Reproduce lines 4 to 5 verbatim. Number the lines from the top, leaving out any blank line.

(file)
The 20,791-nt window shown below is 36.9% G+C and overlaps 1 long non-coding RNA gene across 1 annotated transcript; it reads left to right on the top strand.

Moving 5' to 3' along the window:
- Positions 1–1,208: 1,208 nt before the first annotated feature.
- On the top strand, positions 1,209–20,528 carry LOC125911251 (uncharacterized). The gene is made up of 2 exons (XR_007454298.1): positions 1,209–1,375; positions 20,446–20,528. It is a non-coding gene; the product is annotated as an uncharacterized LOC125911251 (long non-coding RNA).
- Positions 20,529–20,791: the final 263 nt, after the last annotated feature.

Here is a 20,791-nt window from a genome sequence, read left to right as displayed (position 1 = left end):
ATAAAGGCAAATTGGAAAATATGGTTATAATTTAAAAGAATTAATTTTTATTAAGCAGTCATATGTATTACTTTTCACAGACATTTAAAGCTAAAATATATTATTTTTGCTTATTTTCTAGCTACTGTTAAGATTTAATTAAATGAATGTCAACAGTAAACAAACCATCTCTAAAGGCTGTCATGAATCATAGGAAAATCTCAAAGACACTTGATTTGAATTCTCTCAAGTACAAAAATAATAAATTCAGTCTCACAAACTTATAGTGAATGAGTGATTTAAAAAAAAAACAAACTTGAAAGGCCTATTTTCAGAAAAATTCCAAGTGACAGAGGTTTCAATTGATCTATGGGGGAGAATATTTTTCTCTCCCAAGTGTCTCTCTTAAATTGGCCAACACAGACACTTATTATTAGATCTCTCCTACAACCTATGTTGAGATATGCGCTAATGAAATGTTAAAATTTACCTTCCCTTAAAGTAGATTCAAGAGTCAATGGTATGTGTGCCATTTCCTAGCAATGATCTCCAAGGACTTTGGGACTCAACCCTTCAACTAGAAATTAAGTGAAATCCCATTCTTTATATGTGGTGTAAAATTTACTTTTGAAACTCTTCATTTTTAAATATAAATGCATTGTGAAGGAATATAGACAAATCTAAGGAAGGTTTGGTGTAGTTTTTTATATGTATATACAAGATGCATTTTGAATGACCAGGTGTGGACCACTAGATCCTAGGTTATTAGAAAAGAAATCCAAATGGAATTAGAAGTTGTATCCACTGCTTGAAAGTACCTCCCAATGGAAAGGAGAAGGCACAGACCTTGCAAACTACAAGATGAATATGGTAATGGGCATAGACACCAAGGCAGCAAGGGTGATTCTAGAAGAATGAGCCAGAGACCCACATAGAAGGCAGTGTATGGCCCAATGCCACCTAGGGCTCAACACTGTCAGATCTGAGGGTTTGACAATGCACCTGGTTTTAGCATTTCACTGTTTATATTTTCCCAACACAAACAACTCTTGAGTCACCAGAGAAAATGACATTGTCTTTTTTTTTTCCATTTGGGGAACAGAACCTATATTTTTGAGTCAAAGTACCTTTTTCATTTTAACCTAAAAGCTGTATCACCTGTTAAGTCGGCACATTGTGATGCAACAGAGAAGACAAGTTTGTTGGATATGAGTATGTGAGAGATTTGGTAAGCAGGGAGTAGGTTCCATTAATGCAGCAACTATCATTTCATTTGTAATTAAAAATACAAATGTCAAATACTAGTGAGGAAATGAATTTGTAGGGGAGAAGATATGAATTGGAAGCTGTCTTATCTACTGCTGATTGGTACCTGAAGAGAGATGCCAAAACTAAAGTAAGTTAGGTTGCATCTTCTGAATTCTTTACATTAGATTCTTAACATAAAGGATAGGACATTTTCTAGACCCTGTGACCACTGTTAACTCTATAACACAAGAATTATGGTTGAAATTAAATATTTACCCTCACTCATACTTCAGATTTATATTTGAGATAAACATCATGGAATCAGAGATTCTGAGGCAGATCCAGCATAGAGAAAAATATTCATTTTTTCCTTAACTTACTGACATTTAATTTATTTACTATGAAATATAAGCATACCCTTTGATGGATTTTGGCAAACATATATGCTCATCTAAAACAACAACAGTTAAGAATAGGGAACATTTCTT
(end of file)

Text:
- On the top strand, positions 1,209–20,528 carry LOC125911251 (uncharacterized). The gene is made up of 2 exons (XR_007454298.1): positions 1,209–1,375; positions 20,446–20,528. It is a non-coding gene; the product is annotated as an uncharacterized LOC125911251 (long non-coding RNA).
- Positions 20,529–20,791: the final 263 nt, after the last annotated feature.